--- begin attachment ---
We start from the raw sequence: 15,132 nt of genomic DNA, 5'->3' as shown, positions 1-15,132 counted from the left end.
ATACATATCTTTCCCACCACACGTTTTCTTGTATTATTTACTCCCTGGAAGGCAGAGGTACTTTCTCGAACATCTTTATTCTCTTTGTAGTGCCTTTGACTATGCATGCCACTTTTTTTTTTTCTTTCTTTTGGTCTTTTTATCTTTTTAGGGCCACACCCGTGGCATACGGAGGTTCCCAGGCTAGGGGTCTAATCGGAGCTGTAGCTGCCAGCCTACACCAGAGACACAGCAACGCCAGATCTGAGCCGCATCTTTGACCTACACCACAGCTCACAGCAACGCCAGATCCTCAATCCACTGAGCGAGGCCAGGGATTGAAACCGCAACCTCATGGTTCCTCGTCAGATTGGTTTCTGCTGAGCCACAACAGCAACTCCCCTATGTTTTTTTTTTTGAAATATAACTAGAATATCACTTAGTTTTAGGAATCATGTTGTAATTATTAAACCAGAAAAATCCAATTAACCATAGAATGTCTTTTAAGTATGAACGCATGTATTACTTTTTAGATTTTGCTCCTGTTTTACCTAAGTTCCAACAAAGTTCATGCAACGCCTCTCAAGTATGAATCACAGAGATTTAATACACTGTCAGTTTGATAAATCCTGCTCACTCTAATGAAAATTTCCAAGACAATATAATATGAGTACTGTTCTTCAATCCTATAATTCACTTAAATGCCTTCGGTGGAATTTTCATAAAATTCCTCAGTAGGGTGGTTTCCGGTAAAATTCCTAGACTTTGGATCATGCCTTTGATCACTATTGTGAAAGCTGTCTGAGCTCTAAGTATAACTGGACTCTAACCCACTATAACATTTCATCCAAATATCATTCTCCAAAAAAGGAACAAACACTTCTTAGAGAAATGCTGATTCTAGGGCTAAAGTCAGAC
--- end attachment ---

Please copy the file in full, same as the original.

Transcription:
We start from the raw sequence: 15,132 nt of genomic DNA, 5'->3' as shown, positions 1-15,132 counted from the left end.
ATACATATCTTTCCCACCACACGTTTTCTTGTATTATTTACTCCCTGGAAGGCAGAGGTACTTTCTCGAACATCTTTATTCTCTTTGTAGTGCCTTTGACTATGCATGCCACTTTTTTTTTTTCTTTCTTTTGGTCTTTTTATCTTTTTAGGGCCACACCCGTGGCATACGGAGGTTCCCAGGCTAGGGGTCTAATCGGAGCTGTAGCTGCCAGCCTACACCAGAGACACAGCAACGCCAGATCTGAGCCGCATCTTTGACCTACACCACAGCTCACAGCAACGCCAGATCCTCAATCCACTGAGCGAGGCCAGGGATTGAAACCGCAACCTCATGGTTCCTCGTCAGATTGGTTTCTGCTGAGCCACAACAGCAACTCCCCTATGTTTTTTTTTTTGAAATATAACTAGAATATCACTTAGTTTTAGGAATCATGTTGTAATTATTAAACCAGAAAAATCCAATTAACCATAGAATGTCTTTTAAGTATGAACGCATGTATTACTTTTTAGATTTTGCTCCTGTTTTACCTAAGTTCCAACAAAGTTCATGCAACGCCTCTCAAGTATGAATCACAGAGATTTAATACACTGTCAGTTTGATAAATCCTGCTCACTCTAATGAAAATTTCCAAGACAATATAATATGAGTACTGTTCTTCAATCCTATAATTCACTTAAATGCCTTCGGTGGAATTTTCATAAAATTCCTCAGTAGGGTGGTTTCCGGTAAAATTCCTAGACTTTGGATCATGCCTTTGATCACTATTGTGAAAGCTGTCTGAGCTCTAAGTATAACTGGACTCTAACCCACTATAACATTTCATCCAAATATCATTCTCCAAAAAAGGAACAAACACTTCTTAGAGAAATGCTGATTCTAGGGCTAAAGTCAGAC